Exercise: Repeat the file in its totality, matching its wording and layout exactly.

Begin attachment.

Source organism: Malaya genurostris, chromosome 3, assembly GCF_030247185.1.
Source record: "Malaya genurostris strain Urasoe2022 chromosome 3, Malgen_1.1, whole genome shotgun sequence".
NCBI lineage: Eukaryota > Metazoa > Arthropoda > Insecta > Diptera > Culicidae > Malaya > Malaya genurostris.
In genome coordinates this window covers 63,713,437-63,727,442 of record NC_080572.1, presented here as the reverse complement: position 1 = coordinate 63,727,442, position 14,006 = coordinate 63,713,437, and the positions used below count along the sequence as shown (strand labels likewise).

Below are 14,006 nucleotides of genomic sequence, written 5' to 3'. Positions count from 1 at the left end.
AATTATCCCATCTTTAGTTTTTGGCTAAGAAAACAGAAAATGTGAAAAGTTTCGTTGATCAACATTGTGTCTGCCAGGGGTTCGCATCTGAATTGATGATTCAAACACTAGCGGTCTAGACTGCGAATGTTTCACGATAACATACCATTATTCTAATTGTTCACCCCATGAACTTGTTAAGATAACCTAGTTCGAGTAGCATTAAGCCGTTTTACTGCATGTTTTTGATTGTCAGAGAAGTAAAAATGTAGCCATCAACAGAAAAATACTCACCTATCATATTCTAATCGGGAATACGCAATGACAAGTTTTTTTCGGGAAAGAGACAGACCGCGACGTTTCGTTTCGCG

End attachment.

Source organism: Malaya genurostris, chromosome 3, assembly GCF_030247185.1.
Source record: "Malaya genurostris strain Urasoe2022 chromosome 3, Malgen_1.1, whole genome shotgun sequence".
NCBI lineage: Eukaryota > Metazoa > Arthropoda > Insecta > Diptera > Culicidae > Malaya > Malaya genurostris.
In genome coordinates this window covers 63,713,437-63,727,442 of record NC_080572.1, presented here as the reverse complement: position 1 = coordinate 63,727,442, position 14,006 = coordinate 63,713,437, and the positions used below count along the sequence as shown (strand labels likewise).

Below are 14,006 nucleotides of genomic sequence, written 5' to 3'. Positions count from 1 at the left end.
AATTATCCCATCTTTAGTTTTTGGCTAAGAAAACAGAAAATGTGAAAAGTTTCGTTGATCAACATTGTGTCTGCCAGGGGTTCGCATCTGAATTGATGATTCAAACACTAGCGGTCTAGACTGCGAATGTTTCACGATAACATACCATTATTCTAATTGTTCACCCCATGAACTTGTTAAGATAACCTAGTTCGAGTAGCATTAAGCCGTTTTACTGCATGTTTTTGATTGTCAGAGAAGTAAAAATGTAGCCATCAACAGAAAAATACTCACCTATCATATTCTAATCGGGAATACGCAATGACAAGTTTTTTTCGGGAAAGAGACAGACCGCGACGTTTCGTTTCGCG